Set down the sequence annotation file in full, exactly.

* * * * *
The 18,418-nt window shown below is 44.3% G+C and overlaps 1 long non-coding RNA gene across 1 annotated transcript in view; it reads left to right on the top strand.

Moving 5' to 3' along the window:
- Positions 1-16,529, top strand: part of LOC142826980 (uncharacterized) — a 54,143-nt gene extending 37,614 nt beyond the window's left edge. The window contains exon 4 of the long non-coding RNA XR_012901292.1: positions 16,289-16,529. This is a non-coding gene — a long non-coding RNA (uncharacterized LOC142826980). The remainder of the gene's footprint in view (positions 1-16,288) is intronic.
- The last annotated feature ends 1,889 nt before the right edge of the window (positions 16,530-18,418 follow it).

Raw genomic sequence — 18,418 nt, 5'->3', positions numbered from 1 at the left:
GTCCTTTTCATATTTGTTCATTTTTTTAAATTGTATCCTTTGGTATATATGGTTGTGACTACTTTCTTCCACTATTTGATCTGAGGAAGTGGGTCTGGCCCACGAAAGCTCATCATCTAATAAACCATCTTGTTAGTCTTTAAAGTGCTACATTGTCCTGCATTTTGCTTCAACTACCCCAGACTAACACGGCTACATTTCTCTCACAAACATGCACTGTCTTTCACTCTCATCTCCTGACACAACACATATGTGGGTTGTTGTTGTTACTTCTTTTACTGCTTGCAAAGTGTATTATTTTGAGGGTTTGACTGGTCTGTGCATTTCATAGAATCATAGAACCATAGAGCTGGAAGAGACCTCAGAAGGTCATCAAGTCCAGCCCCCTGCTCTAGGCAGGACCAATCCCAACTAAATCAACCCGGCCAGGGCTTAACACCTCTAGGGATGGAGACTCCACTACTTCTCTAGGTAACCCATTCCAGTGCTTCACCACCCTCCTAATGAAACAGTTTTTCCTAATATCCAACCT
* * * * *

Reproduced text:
The 18,418-nt window shown below is 44.3% G+C and overlaps 1 long non-coding RNA gene across 1 annotated transcript in view; it reads left to right on the top strand.

Moving 5' to 3' along the window:
- Positions 1-16,529, top strand: part of LOC142826980 (uncharacterized) — a 54,143-nt gene extending 37,614 nt beyond the window's left edge. The window contains exon 4 of the long non-coding RNA XR_012901292.1: positions 16,289-16,529. This is a non-coding gene — a long non-coding RNA (uncharacterized LOC142826980). The remainder of the gene's footprint in view (positions 1-16,288) is intronic.
- The last annotated feature ends 1,889 nt before the right edge of the window (positions 16,530-18,418 follow it).

Raw genomic sequence — 18,418 nt, 5'->3', positions numbered from 1 at the left:
GTCCTTTTCATATTTGTTCATTTTTTTAAATTGTATCCTTTGGTATATATGGTTGTGACTACTTTCTTCCACTATTTGATCTGAGGAAGTGGGTCTGGCCCACGAAAGCTCATCATCTAATAAACCATCTTGTTAGTCTTTAAAGTGCTACATTGTCCTGCATTTTGCTTCAACTACCCCAGACTAACACGGCTACATTTCTCTCACAAACATGCACTGTCTTTCACTCTCATCTCCTGACACAACACATATGTGGGTTGTTGTTGTTACTTCTTTTACTGCTTGCAAAGTGTATTATTTTGAGGGTTTGACTGGTCTGTGCATTTCATAGAATCATAGAACCATAGAGCTGGAAGAGACCTCAGAAGGTCATCAAGTCCAGCCCCCTGCTCTAGGCAGGACCAATCCCAACTAAATCAACCCGGCCAGGGCTTAACACCTCTAGGGATGGAGACTCCACTACTTCTCTAGGTAACCCATTCCAGTGCTTCACCACCCTCCTAATGAAACAGTTTTTCCTAATATCCAACCT